November 24th, 2006

Egrets Reading

Tales of the Talisman

My contributor's copy of Tales of the Talisman arrived today. This was my first opportunity to see an issue and I was duly impressed.

Tales of the Talisman is edited by David Lee Summers, is 8 1/2 x 11, 88 pages, perfect bound. This issue contains:

Stories by Alara Rogers, D'Arcy Ann Pryciak, Dawn Gray, Janni Lee Simner, Clinton A. Harris, Terry Bramlett, Marlo Dianne, James McCormick, Paul Lucas, Carma Lynn Park, C.J. Henderson, Daniel C. Smith, Uncle River, and Sonya Taaffe.

Poems by Christina Sng, Karen R. Porter, K.S. Hardy, Cathy Buburuz, Gary Every, Louise Webster, Bruce Boston, Mikal Trimm, Neal Wilgus, Deborah P Kolodji, Jim Dunlap, William Boons, Sharon Fotta Anderson, and Terrie Leigh Relf,

Illustrations by Brian Brennan, Mike Rooth, Liz Clarke, Nicola L Robinson, Tom Kelly, Jag Lall, April Martinez, Tracy Flynn, Russell Morgan, Jim Collins, Jeff Benham, Erica Henderson, Jesse Rissmiller, and Neil T. Foster.

I am just now starting to read through it - from my reading so far, I want to mention that I particularly enjoyed Terrie Leigh Relf's poem, "It is not yet the end..." which was constructed as a haibun, only the prose part of the haibun was written as a narrative poem.

Tales of the Talisman will re-open for submissions on January 15, 2007.
Egrets Reading

Revision....

Sometimes I wonder if the reason I enjoy writing in very short forms is that it certainly cuts down the time spent in revision.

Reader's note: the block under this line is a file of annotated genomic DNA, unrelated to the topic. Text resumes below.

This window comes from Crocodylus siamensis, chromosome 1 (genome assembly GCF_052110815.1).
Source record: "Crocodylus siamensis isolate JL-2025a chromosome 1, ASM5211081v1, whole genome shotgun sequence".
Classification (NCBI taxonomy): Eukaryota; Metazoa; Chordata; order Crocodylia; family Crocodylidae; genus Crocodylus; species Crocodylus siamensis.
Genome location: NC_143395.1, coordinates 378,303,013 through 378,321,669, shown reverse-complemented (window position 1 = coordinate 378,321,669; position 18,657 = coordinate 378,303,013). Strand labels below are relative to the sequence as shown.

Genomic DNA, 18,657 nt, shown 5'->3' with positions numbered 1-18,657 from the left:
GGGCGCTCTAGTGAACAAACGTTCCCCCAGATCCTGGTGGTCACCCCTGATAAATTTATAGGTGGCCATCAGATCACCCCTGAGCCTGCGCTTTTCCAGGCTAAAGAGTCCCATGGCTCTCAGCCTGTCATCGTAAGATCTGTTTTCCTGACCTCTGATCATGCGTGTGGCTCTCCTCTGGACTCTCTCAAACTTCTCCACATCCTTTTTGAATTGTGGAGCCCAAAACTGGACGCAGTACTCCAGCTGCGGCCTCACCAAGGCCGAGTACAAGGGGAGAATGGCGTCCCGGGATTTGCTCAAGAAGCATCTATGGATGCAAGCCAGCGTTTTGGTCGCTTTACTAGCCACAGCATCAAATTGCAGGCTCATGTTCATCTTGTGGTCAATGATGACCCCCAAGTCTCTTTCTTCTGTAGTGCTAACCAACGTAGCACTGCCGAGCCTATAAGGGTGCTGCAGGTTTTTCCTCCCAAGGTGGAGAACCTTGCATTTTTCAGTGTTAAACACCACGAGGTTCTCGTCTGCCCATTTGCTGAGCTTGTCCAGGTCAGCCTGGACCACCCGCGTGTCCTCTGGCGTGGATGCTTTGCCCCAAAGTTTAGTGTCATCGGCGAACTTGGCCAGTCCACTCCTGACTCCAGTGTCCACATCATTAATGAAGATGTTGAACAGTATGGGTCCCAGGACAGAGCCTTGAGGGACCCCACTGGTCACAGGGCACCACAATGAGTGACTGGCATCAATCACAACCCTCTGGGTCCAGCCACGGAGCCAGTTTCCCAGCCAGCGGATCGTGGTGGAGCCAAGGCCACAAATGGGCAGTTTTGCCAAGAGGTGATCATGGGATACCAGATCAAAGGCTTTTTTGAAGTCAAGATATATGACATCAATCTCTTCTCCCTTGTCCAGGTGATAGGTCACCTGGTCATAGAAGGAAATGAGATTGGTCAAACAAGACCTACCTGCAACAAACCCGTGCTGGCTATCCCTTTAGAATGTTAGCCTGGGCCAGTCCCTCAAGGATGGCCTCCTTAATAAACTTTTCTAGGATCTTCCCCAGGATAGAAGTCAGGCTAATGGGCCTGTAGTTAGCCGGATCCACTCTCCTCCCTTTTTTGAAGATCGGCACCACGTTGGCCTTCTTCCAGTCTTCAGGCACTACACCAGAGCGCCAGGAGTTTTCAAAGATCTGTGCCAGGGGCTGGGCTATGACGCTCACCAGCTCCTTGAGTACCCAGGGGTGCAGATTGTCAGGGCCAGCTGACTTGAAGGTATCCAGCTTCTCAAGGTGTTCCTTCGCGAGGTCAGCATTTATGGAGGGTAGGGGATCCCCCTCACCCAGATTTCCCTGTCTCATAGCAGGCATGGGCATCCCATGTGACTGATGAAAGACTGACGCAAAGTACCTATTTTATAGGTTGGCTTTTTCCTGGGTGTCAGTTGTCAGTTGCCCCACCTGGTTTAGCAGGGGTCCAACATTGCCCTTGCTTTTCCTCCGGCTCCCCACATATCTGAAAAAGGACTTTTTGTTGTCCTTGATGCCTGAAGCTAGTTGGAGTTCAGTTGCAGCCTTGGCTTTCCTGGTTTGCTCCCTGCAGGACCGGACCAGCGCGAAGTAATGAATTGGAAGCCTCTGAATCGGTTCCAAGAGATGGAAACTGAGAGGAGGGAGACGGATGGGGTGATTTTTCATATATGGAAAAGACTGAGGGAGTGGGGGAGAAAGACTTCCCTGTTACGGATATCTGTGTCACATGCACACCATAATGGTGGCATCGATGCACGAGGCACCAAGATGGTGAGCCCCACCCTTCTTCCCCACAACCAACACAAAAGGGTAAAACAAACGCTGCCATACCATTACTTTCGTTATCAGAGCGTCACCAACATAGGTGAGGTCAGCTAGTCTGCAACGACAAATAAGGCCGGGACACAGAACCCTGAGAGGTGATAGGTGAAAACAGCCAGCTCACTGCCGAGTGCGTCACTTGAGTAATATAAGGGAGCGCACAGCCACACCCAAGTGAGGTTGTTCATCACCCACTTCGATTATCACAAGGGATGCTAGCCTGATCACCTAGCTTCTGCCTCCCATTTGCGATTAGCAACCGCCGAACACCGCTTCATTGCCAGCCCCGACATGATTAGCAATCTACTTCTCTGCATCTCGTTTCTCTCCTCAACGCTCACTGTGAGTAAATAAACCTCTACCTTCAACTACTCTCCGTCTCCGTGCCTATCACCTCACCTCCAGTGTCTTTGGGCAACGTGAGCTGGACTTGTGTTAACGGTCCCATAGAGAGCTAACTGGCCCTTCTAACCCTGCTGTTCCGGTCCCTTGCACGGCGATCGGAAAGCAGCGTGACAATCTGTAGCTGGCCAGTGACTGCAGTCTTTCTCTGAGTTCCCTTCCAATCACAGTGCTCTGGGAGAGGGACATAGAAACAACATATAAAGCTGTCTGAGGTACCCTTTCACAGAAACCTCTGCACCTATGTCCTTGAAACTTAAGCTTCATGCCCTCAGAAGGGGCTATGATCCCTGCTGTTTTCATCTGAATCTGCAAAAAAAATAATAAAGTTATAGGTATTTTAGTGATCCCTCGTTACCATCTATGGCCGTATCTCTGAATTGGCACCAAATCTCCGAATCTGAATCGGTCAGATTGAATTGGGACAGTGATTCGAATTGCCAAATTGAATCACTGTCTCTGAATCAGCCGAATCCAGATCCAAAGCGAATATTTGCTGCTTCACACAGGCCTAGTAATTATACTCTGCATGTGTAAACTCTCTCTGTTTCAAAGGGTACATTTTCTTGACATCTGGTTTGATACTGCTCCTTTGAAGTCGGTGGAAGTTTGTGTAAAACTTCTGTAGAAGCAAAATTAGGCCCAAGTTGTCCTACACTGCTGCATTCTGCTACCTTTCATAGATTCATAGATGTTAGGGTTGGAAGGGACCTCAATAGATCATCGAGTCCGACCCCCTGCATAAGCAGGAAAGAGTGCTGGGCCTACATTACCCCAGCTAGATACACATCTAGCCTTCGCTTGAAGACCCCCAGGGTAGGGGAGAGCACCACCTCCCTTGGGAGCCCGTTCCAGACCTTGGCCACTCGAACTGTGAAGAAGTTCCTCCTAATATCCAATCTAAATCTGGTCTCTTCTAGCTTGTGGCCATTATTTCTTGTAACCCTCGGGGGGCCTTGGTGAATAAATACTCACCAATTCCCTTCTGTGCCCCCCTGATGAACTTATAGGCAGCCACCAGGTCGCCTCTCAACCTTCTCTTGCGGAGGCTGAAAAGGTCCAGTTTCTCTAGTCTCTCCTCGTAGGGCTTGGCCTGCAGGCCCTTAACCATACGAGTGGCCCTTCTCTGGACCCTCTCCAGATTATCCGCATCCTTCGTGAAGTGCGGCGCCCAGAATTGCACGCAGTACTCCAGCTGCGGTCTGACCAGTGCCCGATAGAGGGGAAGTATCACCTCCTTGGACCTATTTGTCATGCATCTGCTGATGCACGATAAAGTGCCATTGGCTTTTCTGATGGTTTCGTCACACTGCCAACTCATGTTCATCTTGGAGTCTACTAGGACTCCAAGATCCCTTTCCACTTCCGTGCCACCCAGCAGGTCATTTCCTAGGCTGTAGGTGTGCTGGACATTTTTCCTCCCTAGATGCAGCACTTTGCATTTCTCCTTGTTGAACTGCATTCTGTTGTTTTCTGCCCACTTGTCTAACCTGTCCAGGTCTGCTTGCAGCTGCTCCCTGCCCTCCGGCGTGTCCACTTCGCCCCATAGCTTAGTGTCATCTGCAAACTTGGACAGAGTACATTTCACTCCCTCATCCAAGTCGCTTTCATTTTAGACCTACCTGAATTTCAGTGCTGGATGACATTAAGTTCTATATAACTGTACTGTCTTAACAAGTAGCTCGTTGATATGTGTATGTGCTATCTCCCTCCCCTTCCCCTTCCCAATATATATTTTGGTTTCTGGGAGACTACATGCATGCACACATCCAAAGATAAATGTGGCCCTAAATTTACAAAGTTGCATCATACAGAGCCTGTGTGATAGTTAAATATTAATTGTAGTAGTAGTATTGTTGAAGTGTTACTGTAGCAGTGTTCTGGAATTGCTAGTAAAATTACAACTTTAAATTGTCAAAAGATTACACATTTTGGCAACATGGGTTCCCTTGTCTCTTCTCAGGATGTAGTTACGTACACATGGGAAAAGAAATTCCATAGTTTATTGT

It's not that I don't revise haiku. There's my very frustrating parking lot pigeon haiku which started off as

gray asphalt
on a gray day
pigeons


became

new car scratch
parking lot pigeons
on a gray day


which morphed into

parking lot pigeons
the shopping cart scratch
on my car


then became

pigeons
the shopping cart scratch
on my new car


then

the scratch
on my new car
pigeons


before I finally just put it aside before it became

the new gray
in my hair
pigeons


When it came to the 66 line poem time_shark published in Mythic 2, I spent several weeks changing words here and there and began to doubt whether I'd ever get it to the way I wanted it (but I did).

Now, that I've started to experiment with fiction again, all bets are off as to how long it is going to take me to finish a very simple story. It started at 660 words or so, grew to 850 words, and now, I'm thinking of slashing parts of it and adding others. I recently joined a fiction writer's workshop group and made some of the revisions based upon comments made last time. This time, they pretty much all said, "I liked the first version better."

I think I just need to start another story and go back to this one later.